Significant changes in Medicare reimbursement for outpatient oncology services were proposed as part of the Medicare Modernization Act of 2003. The purpose of this study was to identify the “true cost” associated with drug-related handling for the preparation and delivery of chemotherapy doses to estimate the impact of changing reimbursement schema by Medicare. Two academic medical outpatient infusion centers and 2 community cancer centers provided data used to estimate all costs (excluding drug cost) associated with the preparation of chemotherapy doses. The data included both fixed costs (drug storage, space, equipment, and information resources) and variable costs (insurance management, inventory, waste management, pharmacy staff payroll, supplies, and shipping). The average cost for the preparation of chemotherapy doses across all sites was $34.27 (range, $32.08–$41.23). A time-and-motion study was also performed to determine what tasks were conducted by pharmacy staff and how much time was spent in the preparation of the top 15 chemotherapeutic drugs and regimens used in the 4 sites. Data from the 4 centers was projected to show that if 3,990,495 million chemotherapy infusions were administered to a national Medicare population in 2003, when multiplied by the average cost of preparation for infusions determined by the current study ($34.27), the estimated total annual cost to Medicare for chemotherapy preparation by pharmacists is $136,754,263.65. The pharmacists spent most of their days (90% or more) performing tasks directly related to the preparation of these agents. These data provide scientific support for the consideration of appropriate reimbursement for chemotherapy services provided by pharmacists to Medicare beneficiaries.
Diana I. Brixner, Gary M. Oderda, Nancy A. Nickman, Roy Beveridge and James A. Jorgenson
Kuan-Ling Kuo, David Stenehjem, Frederick Albright, Saurabh Ray and Diana Brixner
Purpose: The purpose of this study was to assess the survival and treatment patterns of hepatocellular carcinoma (HCC) stratified by the NCCN stage–guided treatment categories in the absence of a universally accepted staging system for HCC. Methods: Patients with HCC were identified using ICD-9 codes and inclusion in the Huntsman Cancer Institute tumor registry. Patients were stratified by the NCCN groupings around the time of diagnosis as potentially resectable or operable (RESECT), potentially transplantable (TRANSP), unresectable (UNRESECT), inoperable due to performance status (INOPER), or having metastatic (METAST) disease. Survival and treatment patterns were assessed by NCCN stage–guided treatment categories. Results: A total of 221 patients (72.9% men) with HCC were identified. At the time of diagnosis, patients were categorized as RESECT (n=28, 12.7%), TRANSP (n=33, 14.9%), UNRESECT (n=77, 34.8%), INOPER (n=40, 18.1%), and METAST (n=38, 17.2%). Staging information was not specified for 5 patients (2.3%) even after chart review. Kaplan-Meier analysis demonstrated significant differences in survival between RESECT and UNRESECT categories, and between UNRESECT and METAST categories. The median survivals in RESECT, TRANSP, UNRESECT, INOPER, and METAST categories were 594, 562, 247, 167, and 44 days, respectively. Patients considered RESECT most frequently underwent resection (61%, n=17) and patients considered TRANSP had the highest use of liver transplants (33.3%, n=11). Use of any treatment was low in the METAST (31.6%, n=12) and INOPER (60.0%, n=24) groups. Conclusions: Treatment patterns in the NCCN groupings correlated with recommended treatment strategies. Overall, the NCCN groupings have a linear relationship in overall survival.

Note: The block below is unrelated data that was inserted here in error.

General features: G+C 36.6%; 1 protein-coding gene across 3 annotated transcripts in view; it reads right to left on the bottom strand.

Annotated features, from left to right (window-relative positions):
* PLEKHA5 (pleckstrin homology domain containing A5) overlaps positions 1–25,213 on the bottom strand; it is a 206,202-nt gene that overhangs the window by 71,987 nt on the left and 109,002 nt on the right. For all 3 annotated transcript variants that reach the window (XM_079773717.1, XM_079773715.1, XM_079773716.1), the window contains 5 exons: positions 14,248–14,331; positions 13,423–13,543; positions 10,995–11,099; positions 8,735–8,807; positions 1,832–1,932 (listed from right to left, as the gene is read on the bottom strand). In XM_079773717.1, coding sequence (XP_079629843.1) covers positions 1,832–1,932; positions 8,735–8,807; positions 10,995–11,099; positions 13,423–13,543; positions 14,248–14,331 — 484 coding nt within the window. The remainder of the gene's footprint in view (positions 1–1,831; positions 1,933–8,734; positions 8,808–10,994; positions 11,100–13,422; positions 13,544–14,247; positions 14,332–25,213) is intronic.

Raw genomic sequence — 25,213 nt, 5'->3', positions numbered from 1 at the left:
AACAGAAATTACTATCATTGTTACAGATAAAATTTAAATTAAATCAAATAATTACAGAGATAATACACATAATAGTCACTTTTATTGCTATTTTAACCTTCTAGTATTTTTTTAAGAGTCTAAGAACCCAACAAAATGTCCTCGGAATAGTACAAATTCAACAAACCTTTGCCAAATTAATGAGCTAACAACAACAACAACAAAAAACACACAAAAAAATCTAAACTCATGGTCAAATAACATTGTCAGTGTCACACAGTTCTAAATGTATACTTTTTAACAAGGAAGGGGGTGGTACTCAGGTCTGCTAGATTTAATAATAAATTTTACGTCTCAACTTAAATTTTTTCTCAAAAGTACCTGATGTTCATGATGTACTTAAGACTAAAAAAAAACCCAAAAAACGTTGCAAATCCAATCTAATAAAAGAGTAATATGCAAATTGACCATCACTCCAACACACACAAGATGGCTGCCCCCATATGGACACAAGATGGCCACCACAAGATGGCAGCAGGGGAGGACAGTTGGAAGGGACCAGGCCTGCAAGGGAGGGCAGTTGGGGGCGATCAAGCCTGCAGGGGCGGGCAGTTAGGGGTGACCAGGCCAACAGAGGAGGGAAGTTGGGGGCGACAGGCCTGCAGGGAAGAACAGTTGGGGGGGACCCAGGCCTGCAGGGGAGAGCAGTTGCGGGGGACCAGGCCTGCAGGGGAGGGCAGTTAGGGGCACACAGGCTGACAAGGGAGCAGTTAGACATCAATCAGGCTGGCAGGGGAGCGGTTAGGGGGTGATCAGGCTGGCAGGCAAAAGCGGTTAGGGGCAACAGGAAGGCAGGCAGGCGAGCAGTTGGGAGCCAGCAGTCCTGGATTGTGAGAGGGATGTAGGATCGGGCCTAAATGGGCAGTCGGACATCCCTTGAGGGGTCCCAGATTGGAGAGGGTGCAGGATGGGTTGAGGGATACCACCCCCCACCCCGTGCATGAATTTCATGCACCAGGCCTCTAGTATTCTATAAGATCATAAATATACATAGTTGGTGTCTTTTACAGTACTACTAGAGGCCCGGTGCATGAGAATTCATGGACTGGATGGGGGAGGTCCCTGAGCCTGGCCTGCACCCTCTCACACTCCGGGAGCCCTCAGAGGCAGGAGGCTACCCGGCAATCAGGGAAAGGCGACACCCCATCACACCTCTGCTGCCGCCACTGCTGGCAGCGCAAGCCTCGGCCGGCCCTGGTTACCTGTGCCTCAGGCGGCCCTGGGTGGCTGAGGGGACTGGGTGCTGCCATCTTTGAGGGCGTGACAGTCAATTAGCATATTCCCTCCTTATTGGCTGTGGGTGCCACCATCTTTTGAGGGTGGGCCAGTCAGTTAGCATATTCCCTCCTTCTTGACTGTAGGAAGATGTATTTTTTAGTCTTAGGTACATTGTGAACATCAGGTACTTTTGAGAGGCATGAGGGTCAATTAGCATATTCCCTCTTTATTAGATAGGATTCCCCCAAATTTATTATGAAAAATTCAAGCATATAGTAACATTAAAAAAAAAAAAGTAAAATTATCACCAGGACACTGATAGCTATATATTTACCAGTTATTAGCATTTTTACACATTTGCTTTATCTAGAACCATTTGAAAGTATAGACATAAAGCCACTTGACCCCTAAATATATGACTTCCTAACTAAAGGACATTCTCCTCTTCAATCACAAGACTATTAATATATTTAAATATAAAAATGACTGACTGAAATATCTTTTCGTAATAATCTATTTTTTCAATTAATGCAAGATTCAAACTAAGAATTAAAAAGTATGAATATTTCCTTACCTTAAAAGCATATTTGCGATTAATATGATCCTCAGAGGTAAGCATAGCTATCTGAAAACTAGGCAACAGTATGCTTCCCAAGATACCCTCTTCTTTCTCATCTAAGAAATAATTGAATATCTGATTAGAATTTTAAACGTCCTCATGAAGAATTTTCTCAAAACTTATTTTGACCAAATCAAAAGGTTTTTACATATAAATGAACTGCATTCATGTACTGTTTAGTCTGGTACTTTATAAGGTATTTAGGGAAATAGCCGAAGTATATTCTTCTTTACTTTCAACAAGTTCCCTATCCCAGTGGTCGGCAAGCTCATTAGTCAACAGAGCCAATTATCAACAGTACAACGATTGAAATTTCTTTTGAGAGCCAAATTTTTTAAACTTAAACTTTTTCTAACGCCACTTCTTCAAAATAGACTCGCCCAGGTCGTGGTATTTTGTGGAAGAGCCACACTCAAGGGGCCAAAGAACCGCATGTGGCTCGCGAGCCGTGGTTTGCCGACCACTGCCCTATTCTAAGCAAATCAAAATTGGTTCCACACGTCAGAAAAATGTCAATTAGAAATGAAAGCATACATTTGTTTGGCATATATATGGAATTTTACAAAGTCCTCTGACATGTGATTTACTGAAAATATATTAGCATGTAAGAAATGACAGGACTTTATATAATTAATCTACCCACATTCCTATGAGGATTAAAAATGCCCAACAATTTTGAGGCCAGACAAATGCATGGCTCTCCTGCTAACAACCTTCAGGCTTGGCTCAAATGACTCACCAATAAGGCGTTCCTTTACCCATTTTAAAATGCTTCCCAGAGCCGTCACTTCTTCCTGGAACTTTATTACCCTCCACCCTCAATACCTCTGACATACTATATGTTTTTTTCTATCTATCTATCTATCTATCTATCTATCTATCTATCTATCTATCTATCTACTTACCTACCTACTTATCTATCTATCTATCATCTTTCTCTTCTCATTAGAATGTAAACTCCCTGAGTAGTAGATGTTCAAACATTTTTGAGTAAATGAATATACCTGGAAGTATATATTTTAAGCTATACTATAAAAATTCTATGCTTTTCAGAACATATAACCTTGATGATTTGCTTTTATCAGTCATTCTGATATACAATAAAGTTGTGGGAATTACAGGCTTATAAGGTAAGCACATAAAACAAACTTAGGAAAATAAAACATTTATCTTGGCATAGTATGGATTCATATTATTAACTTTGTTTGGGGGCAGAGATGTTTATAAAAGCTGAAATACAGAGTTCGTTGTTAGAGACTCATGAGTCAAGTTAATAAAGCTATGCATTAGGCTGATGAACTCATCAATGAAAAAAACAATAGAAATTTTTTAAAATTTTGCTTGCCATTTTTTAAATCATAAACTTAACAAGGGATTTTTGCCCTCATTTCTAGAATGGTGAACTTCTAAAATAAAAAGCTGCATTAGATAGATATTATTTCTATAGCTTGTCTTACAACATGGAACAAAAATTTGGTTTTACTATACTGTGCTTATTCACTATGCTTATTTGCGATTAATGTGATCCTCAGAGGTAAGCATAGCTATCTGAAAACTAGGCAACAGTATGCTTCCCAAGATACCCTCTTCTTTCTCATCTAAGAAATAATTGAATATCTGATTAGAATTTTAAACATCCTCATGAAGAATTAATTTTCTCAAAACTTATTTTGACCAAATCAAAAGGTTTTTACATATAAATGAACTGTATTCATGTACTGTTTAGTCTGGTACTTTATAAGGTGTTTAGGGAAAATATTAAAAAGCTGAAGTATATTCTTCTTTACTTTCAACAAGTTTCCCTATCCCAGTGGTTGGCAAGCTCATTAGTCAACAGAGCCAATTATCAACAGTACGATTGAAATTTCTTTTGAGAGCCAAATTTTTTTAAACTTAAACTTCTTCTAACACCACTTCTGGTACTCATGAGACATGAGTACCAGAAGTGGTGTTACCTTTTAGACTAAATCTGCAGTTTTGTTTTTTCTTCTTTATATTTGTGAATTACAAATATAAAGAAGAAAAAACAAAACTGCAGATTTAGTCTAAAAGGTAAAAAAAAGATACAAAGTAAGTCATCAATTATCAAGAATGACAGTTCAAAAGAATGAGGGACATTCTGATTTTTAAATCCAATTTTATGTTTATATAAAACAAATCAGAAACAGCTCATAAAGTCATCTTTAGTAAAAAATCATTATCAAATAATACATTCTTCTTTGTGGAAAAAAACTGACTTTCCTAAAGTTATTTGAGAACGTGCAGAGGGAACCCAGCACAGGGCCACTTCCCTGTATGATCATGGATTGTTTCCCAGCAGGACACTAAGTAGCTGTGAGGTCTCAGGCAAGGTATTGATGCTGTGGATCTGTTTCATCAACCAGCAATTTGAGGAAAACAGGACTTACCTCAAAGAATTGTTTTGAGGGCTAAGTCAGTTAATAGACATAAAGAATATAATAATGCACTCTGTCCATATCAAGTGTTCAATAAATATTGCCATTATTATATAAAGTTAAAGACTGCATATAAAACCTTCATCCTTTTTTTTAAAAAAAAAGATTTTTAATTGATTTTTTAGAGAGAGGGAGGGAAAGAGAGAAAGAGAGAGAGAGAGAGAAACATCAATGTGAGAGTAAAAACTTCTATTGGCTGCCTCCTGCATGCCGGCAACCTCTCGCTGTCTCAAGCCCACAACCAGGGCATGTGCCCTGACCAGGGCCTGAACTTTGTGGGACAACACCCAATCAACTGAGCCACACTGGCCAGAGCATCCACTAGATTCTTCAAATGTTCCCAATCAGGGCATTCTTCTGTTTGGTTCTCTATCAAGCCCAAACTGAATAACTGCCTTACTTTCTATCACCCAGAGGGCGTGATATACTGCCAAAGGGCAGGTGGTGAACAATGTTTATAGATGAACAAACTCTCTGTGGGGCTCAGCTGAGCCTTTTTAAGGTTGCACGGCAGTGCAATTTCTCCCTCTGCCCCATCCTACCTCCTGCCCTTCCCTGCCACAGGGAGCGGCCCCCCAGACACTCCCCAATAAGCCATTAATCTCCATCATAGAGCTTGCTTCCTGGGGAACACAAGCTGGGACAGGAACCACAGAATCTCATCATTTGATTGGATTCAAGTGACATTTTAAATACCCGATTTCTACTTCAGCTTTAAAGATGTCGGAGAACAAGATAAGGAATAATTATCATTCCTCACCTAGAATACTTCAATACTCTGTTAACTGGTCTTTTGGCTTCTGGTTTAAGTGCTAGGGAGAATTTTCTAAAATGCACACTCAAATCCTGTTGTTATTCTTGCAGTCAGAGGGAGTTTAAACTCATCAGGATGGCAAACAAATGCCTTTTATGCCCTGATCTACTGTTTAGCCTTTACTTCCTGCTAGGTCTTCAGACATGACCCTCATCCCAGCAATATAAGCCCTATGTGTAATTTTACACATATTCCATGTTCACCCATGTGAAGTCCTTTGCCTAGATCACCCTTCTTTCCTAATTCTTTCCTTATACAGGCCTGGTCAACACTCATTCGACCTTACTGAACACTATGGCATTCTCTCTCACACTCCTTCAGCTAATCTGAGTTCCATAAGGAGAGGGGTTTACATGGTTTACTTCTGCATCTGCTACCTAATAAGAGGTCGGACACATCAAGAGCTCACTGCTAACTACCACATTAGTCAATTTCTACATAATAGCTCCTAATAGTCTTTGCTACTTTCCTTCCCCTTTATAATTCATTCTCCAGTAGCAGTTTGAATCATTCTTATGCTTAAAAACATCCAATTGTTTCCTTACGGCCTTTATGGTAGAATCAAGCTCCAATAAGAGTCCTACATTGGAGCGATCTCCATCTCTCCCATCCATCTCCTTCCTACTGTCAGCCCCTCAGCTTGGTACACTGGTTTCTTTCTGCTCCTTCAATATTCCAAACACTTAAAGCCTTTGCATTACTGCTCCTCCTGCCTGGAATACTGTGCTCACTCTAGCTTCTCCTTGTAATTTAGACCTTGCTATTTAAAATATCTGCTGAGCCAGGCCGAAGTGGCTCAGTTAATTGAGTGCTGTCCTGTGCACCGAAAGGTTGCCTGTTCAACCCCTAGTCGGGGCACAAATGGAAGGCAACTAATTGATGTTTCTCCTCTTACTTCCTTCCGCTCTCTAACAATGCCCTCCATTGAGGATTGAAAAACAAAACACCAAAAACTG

David D. Stenehjem, Frederick Albright, Kuan-Ling Kuo, Karina Raimundo, Hillevi Bauer, Paul J. Shami, Michael W. Deininger, Lei Chen and Diana I. Brixner
Retrospective review of imatinib monitoring through electronic health records (EHR) can provide valuable insight into the current management of chronic myelogenous leukemia (CML). This study retrospectively reviewed EHRs from 2001 to 2010 of patients with chronic phase CML (CP-CML) treated with first-line imatinib. Chart evaluations included a review of cytogenetic and molecular testing, overall survival, adverse drug events (ADEs), and therapy modifications. A total of 54 patients with CP-CML were treated with first-line imatinib and had either cytogenetic or molecular testing within 18 months of imatinib initiation. Within the first 18 months of treatment, 33 of 45 patients (73%) undergoing cytogenetic testing experienced a complete cytogenetic response (median, 241 days; range, 110-542 days) and 24 of 48 patients (50%) receiving molecular testing achieved at least a major molecular response (median, 253 days; range, 99-546 days). The average number of cytogenetic and molecular tests conducted within the first 18 months was 2.5 and 3.8, respectively. Nineteen of 54 (35%) had a dose increase of imatinib (>400 mg; median, 329 days; range, 21-1968 days). The 5-year estimated overall survival rate was 88.5%. Between 2006 and 2010 (n=30; 56%), 7 patients (23%) transitioned to dasatinib or nilotinib (median, 399 days from diagnosis; range, 180-1046 days) because of suboptimal response or treatment failure (n=5) and imatinib ADEs (n=2). Forty-six imatinib-associated ADEs occurred in 31 patients (57%), of which 10 (32%) received dose reductions (median, 52 days) and 6 (19%) had discontinuations (median, 139 days). Closely monitored patients with CML treated with imatinib at an NCCN Member Institution experienced outcomes comparable to those reported in key clinical trials.